Meditation: Solo Guitar is a live album by jazzguitaristJoe Pass, recorded in 1992 and released posthumously in 2002.
Regarding Meditation,Jim Ferguson wrote (in JazzTimes): "In Pass' hands, no tune seemed to elude performance, and he tackled everything--from bebop numbers to waltzes to standards to Latin pieces--with astonishing ease and effectiveness, something that is amply evident throughout this set...highlights include a pensive rubato treatment of "Shadow Waltz," a slowly grooving "Mood Indigo" and a swinging "They Can't Take That Away From Me," whose title reflects a sentiment that applies to Pass' position at the very top of the list of the world's finest jazz guitarists."
- "Meditation (Meditação)" (Antônio Carlos Jobim, Newton Mendonça, Norman Gimbel) – 4:52
- "Shadow Waltz" (Al Dubin, Harry Warren) – 2:05
- "Mood Indigo" (Duke Ellington, Irving Mills, Barney Bigard) – 3:24
- "More Than You Know" (Vincent Youmans, Edward Eliscu, Billy Rose) – 3:52
- "When Your Lover Has Gone" (Einar A. Swan) – 6:41
- "Everything Happens to Me" (Tom Adair, Matt Dennis) – 4:41
- "It's All Right With Me" (Cole Porter) – 4:51
- "I'll Never Be The Same" (Matty Malneck, Frank Signorelli, Gus Kahn) – 4:59
- "You Stepped Out of a Dream" (Nacio Herb Brown, Gus Kahn) – 3:54
- "All the Things You Are" (Oscar Hammerstein II, Jerome Kern) – 4:06
- "How Deep Is the Ocean?" (Irving Berlin) – 6:29
- "They Can't Take That Away from Me" (George Gershwin, Ira Gershwin) – 2:42
Musical Meditation: Airman finds resilience playing guitar
JOINT BASE CHARLESTON, S.C. -- It’s 2:30 p.m. on a sunny winter day. The temperature is unusually warm for it being February, and a bird sings from one of the many magnolia trees surrounding a gazebo on Joint Base Charleston. Perched casually on the gazebo’s railing, a blue guitar pick hanging from his lips, acoustic guitar in hand, Tech. Sgt. Daniel Asselta, 1st Combat Camera Squadron combat broadcast journalist, begins to play.
As individual notes pour from the guitar, Asselta plays with a sense of comfort and ease that only comes from hundreds of hours of practice. Suddenly, his fingers begin to move with more intensity and the tempo increases. The hustle and bustle of the base is slowly drowned out by the song weaved with subtle hints of folk and blues. Even the bird in the magnolia trees stops chirping, as if to listen, too. Asselta’s fingers are now moving so fast, it sounds like three guitars are playing at once. No one else is around the gazebo to witness this impromptu concert, except a lone Airmen taking a brief smoke break.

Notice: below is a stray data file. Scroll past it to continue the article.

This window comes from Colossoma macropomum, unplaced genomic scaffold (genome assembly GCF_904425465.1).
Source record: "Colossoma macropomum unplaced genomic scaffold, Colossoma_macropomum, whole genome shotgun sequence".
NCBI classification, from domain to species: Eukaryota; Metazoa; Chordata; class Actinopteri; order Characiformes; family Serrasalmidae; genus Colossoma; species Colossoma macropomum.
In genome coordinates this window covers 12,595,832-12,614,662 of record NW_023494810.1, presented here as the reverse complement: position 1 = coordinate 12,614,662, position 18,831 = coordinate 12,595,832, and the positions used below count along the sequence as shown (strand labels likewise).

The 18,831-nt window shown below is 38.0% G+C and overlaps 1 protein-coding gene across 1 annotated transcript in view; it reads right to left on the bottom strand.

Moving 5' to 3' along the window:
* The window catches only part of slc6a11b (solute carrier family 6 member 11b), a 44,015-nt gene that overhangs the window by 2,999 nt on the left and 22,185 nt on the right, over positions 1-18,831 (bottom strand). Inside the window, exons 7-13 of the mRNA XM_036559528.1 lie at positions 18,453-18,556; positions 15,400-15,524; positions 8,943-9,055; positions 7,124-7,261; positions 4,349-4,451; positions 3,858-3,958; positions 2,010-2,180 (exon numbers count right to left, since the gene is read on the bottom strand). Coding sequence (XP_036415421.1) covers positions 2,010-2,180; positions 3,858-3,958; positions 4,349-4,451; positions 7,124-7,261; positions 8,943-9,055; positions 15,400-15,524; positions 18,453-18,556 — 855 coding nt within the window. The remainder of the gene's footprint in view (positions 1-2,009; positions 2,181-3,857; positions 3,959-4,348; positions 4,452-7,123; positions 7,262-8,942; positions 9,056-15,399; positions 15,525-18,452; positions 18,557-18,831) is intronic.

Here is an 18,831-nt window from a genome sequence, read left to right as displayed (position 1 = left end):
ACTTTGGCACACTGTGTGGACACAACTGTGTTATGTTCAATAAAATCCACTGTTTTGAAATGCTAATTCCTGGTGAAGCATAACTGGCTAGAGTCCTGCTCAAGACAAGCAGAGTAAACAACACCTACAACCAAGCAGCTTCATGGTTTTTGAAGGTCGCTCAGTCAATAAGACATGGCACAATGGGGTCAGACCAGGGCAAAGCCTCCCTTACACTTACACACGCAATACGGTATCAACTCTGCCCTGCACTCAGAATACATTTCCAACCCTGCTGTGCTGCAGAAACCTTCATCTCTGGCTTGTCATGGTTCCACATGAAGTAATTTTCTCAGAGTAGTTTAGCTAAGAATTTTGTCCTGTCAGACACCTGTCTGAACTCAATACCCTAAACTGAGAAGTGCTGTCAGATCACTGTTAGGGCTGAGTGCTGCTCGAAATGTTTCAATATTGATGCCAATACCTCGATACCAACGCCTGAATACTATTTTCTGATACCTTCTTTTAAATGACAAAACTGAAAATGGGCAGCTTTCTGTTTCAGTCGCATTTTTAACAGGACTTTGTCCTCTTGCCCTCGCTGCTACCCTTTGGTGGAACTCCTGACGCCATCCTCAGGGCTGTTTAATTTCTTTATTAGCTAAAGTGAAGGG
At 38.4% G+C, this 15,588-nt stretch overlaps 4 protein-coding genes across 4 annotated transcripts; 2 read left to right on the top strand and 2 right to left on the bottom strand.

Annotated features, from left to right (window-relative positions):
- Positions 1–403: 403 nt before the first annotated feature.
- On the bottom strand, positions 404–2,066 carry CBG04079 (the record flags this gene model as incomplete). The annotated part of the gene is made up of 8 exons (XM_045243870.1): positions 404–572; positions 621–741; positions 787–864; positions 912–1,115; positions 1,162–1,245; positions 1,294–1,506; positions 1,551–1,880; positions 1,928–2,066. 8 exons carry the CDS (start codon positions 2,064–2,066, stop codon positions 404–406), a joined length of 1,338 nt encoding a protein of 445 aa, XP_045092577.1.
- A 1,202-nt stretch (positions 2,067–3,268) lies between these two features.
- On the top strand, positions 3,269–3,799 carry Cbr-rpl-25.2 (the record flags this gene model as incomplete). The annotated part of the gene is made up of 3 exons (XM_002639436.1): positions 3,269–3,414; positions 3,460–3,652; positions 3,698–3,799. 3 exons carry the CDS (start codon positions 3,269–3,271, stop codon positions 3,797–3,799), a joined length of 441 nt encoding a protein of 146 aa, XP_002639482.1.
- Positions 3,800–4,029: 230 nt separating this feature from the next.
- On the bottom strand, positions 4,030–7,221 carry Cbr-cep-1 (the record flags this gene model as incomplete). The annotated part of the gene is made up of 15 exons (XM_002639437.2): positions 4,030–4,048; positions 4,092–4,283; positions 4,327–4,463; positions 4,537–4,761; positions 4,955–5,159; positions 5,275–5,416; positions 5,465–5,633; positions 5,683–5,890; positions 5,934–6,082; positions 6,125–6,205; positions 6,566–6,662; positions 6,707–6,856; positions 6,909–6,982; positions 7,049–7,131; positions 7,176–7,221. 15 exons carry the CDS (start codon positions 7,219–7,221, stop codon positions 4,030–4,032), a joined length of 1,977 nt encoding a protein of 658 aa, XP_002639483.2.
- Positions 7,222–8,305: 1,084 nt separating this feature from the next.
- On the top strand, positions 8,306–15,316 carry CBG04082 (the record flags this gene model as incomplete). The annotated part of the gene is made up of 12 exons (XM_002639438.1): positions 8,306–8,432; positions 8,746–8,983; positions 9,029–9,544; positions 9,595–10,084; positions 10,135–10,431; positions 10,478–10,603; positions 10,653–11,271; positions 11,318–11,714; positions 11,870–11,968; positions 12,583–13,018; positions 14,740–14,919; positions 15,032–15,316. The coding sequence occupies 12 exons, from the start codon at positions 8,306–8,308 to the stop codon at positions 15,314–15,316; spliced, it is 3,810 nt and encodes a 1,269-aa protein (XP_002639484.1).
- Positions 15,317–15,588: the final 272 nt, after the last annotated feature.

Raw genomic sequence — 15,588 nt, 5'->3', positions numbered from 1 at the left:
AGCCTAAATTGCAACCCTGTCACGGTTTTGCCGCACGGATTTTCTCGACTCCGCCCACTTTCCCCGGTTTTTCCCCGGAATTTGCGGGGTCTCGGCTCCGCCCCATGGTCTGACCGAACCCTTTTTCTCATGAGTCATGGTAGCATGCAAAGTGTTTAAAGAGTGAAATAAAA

When the song concludes, Asselta looks up and shyly smiles.
“That was an original,” he said.
The Airman sitting nearby looks up as a plume of smoke curls from his mouth, subtly nodding his head in approval, before returning to look off in the distance. Life seemed to have completely stopped for five tranquil minutes.
“Music has been big part of my life,” explained the tall brunette. “It’s gotten me through a lot.”
It’s evident for anyone who would happen to walk past the gazebo and see Asselta, that he and his guitar are a naturally cohesive unit. Even throughout the interview, Asselta never sets the guitar down, occasionally strumming a few strings when he finishes answering a question as if to punctuate his thoughts.
He describes the first time he held a guitar, which he found in his dad’s basement. The young Asselta immediately started playing the old, beat-up instrument and “making cool sounds.” A couple of years later, he started taking music lessons through his school and joined the orchestra. Asselta laughs while recounting his teenage years in Huntington, N.Y., when he discovered rock ‘n roll music and became the lead guitarist for a progressive metal band. When Asselta joined the United States Air Force, however, music took on a whole new meaning.
Asselta purchased his first acoustic guitar in 2012. At the time, he was living at his first duty station in Belgium. The winters were long and isolating, and Asselta wanted a productive method to pass the time. He began to dabble in song writing and producing, but quickly realized that music had developed from a simple hobby into a resilience tool.
“When I had a rough day, or a good day, I would go home, pick up a guitar and start strumming,” said Asselta. “I try to make what I’m feeling come out through the instrument. It’s a good way to shut off the brain and connect with myself through sound. It’s like a meditation for me.”
Having a stress-relieving coping mechanism became incredibly important a few years later when Asselta was stationed at Incirlik Air Base, Turkey.